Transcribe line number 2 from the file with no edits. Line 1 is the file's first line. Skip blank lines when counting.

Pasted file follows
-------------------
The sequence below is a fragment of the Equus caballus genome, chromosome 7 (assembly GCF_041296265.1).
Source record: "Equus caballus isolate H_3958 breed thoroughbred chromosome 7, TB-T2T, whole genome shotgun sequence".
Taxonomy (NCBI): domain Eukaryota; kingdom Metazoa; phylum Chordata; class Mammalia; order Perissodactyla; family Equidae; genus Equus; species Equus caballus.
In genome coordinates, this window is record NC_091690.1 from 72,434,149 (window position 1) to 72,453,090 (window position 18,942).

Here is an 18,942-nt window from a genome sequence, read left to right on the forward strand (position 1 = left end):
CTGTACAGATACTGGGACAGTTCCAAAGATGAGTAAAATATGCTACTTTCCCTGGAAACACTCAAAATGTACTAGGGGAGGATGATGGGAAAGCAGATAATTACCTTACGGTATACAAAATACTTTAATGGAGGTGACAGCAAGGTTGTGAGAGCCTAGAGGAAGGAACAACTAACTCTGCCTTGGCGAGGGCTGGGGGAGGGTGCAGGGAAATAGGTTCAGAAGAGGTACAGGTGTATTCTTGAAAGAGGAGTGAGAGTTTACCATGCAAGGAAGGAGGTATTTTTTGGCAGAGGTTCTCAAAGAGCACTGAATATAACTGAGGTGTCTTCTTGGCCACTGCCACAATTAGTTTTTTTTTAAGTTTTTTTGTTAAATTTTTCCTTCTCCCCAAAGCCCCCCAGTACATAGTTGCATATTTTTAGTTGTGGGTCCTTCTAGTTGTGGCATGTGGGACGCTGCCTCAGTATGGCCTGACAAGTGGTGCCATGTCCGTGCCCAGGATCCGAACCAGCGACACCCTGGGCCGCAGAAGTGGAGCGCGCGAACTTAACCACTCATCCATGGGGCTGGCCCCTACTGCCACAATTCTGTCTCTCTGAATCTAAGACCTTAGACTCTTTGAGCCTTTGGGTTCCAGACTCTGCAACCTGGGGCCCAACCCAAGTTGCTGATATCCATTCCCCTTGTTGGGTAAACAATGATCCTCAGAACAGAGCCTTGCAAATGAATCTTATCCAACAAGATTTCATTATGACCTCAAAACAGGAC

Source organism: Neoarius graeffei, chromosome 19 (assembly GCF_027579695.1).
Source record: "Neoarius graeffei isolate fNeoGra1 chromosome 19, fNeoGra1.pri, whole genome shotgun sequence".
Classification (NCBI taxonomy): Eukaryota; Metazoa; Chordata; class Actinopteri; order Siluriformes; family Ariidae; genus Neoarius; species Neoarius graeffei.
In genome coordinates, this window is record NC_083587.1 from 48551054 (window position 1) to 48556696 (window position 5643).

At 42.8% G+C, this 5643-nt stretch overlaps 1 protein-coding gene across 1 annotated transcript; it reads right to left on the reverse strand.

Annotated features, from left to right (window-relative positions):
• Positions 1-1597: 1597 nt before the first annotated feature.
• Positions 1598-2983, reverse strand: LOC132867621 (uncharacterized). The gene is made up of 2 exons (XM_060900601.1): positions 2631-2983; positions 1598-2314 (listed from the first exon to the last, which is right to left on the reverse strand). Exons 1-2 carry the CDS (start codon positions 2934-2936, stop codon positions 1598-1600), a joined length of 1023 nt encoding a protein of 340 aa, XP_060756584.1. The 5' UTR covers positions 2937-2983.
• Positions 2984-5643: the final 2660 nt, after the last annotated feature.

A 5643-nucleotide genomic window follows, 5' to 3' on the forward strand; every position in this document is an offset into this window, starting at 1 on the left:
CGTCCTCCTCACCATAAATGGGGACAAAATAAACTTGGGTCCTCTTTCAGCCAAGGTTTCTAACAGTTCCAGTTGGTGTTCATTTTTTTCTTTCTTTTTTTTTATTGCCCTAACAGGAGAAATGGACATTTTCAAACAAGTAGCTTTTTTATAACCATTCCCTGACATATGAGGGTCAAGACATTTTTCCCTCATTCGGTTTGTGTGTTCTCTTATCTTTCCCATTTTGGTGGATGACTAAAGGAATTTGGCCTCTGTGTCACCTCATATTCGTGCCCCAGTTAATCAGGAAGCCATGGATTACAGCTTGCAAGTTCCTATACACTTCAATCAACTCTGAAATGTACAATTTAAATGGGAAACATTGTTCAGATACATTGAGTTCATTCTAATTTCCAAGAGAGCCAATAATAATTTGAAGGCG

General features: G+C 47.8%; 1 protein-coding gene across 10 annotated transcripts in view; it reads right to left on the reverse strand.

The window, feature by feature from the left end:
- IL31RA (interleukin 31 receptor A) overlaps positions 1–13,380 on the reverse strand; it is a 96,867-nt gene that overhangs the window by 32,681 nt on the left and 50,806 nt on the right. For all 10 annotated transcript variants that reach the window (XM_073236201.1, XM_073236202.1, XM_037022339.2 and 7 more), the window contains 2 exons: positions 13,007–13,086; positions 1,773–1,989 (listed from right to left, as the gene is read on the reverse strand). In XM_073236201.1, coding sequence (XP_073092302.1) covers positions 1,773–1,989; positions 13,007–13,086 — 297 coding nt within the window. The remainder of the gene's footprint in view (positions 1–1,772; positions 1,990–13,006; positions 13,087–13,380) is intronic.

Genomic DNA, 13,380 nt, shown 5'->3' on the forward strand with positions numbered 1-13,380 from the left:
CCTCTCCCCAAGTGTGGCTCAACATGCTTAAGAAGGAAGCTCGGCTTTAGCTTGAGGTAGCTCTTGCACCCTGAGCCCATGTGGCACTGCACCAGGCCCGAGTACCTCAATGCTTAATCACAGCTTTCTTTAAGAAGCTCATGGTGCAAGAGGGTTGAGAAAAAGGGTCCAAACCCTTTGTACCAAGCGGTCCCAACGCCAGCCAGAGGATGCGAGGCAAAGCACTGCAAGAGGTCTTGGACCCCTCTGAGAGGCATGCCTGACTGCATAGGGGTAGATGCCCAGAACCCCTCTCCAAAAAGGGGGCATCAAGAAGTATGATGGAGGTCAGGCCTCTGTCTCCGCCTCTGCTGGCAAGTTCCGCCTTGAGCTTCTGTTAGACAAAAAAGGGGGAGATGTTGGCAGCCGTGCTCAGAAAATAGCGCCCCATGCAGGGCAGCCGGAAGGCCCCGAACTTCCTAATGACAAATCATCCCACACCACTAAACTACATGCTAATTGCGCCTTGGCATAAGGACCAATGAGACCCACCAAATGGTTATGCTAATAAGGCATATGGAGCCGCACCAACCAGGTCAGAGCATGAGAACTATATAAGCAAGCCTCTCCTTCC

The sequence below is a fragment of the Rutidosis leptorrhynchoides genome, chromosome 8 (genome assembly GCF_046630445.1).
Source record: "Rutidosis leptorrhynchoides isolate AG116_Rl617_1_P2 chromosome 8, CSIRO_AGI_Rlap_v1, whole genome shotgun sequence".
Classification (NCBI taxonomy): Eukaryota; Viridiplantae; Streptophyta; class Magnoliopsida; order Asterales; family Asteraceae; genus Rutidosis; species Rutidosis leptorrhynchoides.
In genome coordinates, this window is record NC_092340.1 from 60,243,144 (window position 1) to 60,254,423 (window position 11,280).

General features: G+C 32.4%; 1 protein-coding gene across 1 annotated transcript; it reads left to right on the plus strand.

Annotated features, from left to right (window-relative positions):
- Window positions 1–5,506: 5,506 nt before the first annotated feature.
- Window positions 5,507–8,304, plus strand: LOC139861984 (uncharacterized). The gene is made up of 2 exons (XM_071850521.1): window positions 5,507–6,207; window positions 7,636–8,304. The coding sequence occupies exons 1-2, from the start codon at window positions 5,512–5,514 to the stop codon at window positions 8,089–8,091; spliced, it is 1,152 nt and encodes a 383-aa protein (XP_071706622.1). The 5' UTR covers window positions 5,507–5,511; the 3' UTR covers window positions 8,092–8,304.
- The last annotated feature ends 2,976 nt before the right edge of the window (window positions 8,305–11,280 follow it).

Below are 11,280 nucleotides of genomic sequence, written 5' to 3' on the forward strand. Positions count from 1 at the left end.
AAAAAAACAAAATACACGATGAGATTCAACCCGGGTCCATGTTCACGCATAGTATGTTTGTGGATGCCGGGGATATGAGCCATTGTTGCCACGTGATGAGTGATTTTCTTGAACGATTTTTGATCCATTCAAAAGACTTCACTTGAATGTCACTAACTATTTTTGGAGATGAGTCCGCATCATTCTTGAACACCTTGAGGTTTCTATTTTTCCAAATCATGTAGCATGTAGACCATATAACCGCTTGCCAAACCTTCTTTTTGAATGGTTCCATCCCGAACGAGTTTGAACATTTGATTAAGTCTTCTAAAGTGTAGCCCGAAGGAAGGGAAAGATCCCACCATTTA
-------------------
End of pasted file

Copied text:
Source record: "Equus caballus isolate H_3958 breed thoroughbred chromosome 7, TB-T2T, whole genome shotgun sequence".